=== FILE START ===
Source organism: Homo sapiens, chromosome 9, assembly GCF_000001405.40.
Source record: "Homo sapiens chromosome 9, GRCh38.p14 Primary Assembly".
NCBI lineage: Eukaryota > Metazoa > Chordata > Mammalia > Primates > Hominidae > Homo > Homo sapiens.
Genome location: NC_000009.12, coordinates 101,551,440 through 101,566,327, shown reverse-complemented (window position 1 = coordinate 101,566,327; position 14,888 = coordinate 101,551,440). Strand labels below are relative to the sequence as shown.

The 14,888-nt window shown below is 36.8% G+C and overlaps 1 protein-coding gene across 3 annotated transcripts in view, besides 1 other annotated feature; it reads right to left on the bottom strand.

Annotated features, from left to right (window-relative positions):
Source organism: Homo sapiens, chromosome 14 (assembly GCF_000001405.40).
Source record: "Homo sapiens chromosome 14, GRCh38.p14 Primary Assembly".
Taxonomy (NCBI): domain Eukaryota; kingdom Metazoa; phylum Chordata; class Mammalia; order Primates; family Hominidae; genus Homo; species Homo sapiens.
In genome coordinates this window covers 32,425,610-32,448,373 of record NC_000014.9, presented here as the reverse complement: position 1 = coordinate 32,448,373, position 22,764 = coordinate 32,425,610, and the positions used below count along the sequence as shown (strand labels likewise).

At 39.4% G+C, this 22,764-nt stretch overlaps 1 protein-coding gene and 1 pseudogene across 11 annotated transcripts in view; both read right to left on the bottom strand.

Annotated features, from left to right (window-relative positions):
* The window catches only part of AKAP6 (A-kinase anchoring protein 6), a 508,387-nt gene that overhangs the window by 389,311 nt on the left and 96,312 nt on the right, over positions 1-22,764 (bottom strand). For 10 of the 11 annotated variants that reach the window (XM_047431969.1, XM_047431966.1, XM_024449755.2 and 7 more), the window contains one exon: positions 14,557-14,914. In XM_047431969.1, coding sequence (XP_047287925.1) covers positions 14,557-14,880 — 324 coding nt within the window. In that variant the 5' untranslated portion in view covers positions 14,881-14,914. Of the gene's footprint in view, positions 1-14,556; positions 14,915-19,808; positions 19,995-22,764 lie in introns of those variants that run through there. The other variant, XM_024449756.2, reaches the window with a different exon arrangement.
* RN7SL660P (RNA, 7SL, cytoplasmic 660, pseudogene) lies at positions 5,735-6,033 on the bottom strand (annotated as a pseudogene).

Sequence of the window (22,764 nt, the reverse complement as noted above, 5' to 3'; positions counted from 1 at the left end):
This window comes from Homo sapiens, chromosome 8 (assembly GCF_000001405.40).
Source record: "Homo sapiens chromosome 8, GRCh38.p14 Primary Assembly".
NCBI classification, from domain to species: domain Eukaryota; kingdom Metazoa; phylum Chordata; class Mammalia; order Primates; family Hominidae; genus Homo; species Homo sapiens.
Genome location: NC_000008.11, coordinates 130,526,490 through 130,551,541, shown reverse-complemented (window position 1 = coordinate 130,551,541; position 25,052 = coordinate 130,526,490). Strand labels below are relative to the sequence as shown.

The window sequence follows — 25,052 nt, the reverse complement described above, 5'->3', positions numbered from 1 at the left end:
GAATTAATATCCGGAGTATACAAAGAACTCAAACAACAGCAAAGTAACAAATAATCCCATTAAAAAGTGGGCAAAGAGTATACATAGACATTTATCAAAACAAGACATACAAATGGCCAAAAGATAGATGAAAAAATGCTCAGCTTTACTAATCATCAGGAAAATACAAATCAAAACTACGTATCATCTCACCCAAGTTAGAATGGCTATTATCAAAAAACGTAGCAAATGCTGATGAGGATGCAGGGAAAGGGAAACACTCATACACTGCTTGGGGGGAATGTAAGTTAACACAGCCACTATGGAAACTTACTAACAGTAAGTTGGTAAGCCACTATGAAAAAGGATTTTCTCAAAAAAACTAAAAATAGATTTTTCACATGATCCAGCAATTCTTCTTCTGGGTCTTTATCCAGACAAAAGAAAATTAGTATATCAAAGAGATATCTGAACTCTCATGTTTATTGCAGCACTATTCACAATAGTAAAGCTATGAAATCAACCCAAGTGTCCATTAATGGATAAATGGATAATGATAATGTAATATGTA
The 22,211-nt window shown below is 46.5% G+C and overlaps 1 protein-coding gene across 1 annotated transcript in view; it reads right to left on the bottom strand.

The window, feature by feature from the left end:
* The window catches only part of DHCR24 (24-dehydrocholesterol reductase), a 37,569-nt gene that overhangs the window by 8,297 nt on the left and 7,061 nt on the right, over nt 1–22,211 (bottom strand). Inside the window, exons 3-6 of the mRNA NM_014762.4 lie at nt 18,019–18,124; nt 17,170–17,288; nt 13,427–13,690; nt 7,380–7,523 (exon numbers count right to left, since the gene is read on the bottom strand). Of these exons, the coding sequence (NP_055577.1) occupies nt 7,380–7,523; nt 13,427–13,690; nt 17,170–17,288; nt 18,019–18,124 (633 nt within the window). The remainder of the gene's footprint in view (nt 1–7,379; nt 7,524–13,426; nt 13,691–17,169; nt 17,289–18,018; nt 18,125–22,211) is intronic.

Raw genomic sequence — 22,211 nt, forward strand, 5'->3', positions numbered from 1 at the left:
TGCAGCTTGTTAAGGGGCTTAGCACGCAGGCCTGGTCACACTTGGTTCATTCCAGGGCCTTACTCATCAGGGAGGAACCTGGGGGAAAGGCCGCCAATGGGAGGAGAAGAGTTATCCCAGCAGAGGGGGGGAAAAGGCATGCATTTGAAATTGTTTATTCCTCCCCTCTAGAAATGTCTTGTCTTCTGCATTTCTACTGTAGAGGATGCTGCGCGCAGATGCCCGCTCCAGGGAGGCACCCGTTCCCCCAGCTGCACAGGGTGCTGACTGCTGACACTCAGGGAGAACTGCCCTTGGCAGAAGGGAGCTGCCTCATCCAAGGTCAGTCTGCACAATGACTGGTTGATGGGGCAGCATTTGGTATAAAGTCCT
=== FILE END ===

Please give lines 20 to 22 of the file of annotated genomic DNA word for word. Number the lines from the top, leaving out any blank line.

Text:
The window sequence follows — 25,052 nt, the reverse complement described above, 5'->3', positions numbered from 1 at the left end:
GAATTAATATCCGGAGTATACAAAGAACTCAAACAACAGCAAAGTAACAAATAATCCCATTAAAAAGTGGGCAAAGAGTATACATAGACATTTATCAAAACAAGACATACAAATGGCCAAAAGATAGATGAAAAAATGCTCAGCTTTACTAATCATCAGGAAAATACAAATCAAAACTACGTATCATCTCACCCAAGTTAGAATGGCTATTATCAAAAAACGTAGCAAATGCTGATGAGGATGCAGGGAAAGGGAAACACTCATACACTGCTTGGGGGGAATGTAAGTTAACACAGCCACTATGGAAACTTACTAACAGTAAGTTGGTAAGCCACTATGAAAAAGGATTTTCTCAAAAAAACTAAAAATAGATTTTTCACATGATCCAGCAATTCTTCTTCTGGGTCTTTATCCAGACAAAAGAAAATTAGTATATCAAAGAGATATCTGAACTCTCATGTTTATTGCAGCACTATTCACAATAGTAAAGCTATGAAATCAACCCAAGTGTCCATTAATGGATAAATGGATAATGATAATGTAATATGTA
The 22,211-nt window shown below is 46.5% G+C and overlaps 1 protein-coding gene across 1 annotated transcript in view; it reads right to left on the bottom strand.